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Link light rail shutdown

What happened and what to expect going forward

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The Seattle link light rail, like most — if not all — public transportation systems, has experienced closures and delays. However, the light rail shutdown that occurred shortly after the end of the Apple Cup was different in nature due to the accident that caused it.

In a statement released by Sound Transit public information officer John Gallagher, the train traveling between the UW and U District Link stations was shut down due to a severed electronic cable between the first car and the following three cars. The absence of this cable prevented communication between the operator and the train’s passengers, resulting in mass confusion for those on board.

An accident of this scale has never occurred before. According to Gallagher, an investigation into the incident is currently being conducted by Sound Transit chief safety officer David Wright. Gallagher said that Sound Transit hopes to report their findings in about 30 days and is looking into improving their communication systems and evacuation procedures across all departments.

“This was an unprecedented event for Sound Transit; we’ve never had a severed train line before,” Gallagher said. “This was not up to our standard of passenger care [and] we are fortunate that no passengers were injured, as safety is a top priority for us.”

As soon as the train’s cable was damaged, Gallagher said all communication was cut off and the lights inside the cars went out, leaving only the tunnel lights to illuminate the area. Without any instruction or briefing from the operator, passengers used the train’s emergency exits to self-evacuate on their own accord. 

In the event of a disabled train, passengers are safest remaining aboard the train, according to Gallagher. He said that tunnels present the potential for further danger, and that going forward, Sound Transit’s goal will be to keep passengers informed of safety procedures in a timely manner.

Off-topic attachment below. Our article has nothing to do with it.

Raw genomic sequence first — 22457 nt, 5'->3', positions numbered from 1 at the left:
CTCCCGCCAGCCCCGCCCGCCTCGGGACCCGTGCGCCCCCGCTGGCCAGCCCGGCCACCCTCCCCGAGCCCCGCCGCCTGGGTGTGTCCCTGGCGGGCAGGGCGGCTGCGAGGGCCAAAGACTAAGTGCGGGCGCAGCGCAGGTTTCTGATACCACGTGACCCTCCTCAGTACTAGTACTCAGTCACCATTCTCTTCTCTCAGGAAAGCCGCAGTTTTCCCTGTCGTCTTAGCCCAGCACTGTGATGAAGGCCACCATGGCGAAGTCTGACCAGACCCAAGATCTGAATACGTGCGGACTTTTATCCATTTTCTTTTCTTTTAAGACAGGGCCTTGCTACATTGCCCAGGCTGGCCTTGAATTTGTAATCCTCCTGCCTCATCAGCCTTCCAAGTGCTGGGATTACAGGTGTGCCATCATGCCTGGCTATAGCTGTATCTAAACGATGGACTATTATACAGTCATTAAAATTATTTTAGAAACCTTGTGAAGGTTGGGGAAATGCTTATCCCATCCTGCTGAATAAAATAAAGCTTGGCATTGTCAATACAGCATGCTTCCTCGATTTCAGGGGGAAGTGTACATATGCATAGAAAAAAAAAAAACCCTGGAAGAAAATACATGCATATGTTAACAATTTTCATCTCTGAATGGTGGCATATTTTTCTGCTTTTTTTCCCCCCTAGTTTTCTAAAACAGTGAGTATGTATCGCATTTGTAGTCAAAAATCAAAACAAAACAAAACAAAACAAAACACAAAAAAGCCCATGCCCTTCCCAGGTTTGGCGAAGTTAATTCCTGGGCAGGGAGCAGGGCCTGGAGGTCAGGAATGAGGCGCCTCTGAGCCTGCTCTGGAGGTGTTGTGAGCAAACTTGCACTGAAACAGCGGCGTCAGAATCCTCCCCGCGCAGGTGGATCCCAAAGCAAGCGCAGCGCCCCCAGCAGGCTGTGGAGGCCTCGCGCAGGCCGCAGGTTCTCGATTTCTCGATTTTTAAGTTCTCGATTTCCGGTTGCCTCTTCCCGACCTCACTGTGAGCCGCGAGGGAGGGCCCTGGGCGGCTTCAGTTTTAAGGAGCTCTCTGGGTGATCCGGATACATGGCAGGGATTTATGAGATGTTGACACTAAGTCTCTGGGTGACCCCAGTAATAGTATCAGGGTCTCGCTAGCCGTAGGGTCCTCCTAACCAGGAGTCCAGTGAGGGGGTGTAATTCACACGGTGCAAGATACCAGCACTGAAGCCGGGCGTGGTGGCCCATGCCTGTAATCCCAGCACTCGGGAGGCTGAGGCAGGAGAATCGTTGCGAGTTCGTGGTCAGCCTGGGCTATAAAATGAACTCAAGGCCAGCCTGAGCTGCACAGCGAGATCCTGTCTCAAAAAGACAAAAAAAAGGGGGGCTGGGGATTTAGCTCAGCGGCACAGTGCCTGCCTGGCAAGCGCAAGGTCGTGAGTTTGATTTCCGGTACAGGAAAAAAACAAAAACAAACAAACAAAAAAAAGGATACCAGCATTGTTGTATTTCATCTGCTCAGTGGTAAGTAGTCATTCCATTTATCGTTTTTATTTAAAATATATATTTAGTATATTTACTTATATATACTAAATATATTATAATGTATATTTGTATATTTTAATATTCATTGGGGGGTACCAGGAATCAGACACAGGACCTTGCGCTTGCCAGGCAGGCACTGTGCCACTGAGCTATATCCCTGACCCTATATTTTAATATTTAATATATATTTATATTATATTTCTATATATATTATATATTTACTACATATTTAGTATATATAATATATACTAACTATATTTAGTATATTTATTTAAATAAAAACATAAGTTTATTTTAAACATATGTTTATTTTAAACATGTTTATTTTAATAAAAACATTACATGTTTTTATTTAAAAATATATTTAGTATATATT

Gallagher also said that Sound Transit was immediately aware of the situation as it occurred, instituting safety protocols and sending a rescue train in order to aid those stranded by the incident. A lack of instruction resulted in some passengers navigating their own way through the tunnels, with some walking back toward UW station, he said, adding that the disabled train was later towed, and all trains behind were stalled until this could be accomplished. 

Fourth-year student Audrey Vida, a passenger at the time of the shutdown, said that other passengers were annoyed at the lack of communication. After searching online for any updates from Sound Transit and finding none, she said that passengers became divided over how best to handle the situation. 

She said passengers were “on edge,” especially without any idea of how long they would be stuck in the tunnel. While they were eventually led through the tunnels toward the rescue train, some passengers exited and walked north in order to avoid waiting any longer. 

“Without any announcement, it was kind of a free-for-all,” Vida said. “I would’ve been more understanding if I had known what happened.”

Vida said that announcements over an intercom system or real-time online updates would’ve been good solutions to keep passengers informed and alleviate their stress.

Another passenger and third-year UW student Sydney Floth, echoed Vida’s frustrations about a lack of information. However, Floth said that she was a frequent user of the light rail and was more forgiving of the situation.

“I’ve been stuck on the light rail before due to congestion at different stations, but I still rely on it for transportation around the city,” Floth said. “I guess it’s just the reality of public transport — things will go awry.”

Floth also said that backup power of some kind in order to keep air circulation in the train and to restore communication with the train operator would be useful in the future.

Gallagher said communication with riders would be improved going forward, and that safety procedures will be made clearer in order to prevent confusion of this degree from happening again.

“We’re conducting a very thorough investigation, not only looking at the cause [of the accident], but also looking at our performance across departments including communications, operations, and passenger experience to determine what went wrong to make sure it won’t happen again,” Gallagher said. “We have a lot of lessons to learn here so we can take care of our passengers, and we’re really dedicated to do[ing] that going forward.”

Reach contributing writer Michael Munoz at news@dailyuw.com. Twitter: @MikeyOMunoz

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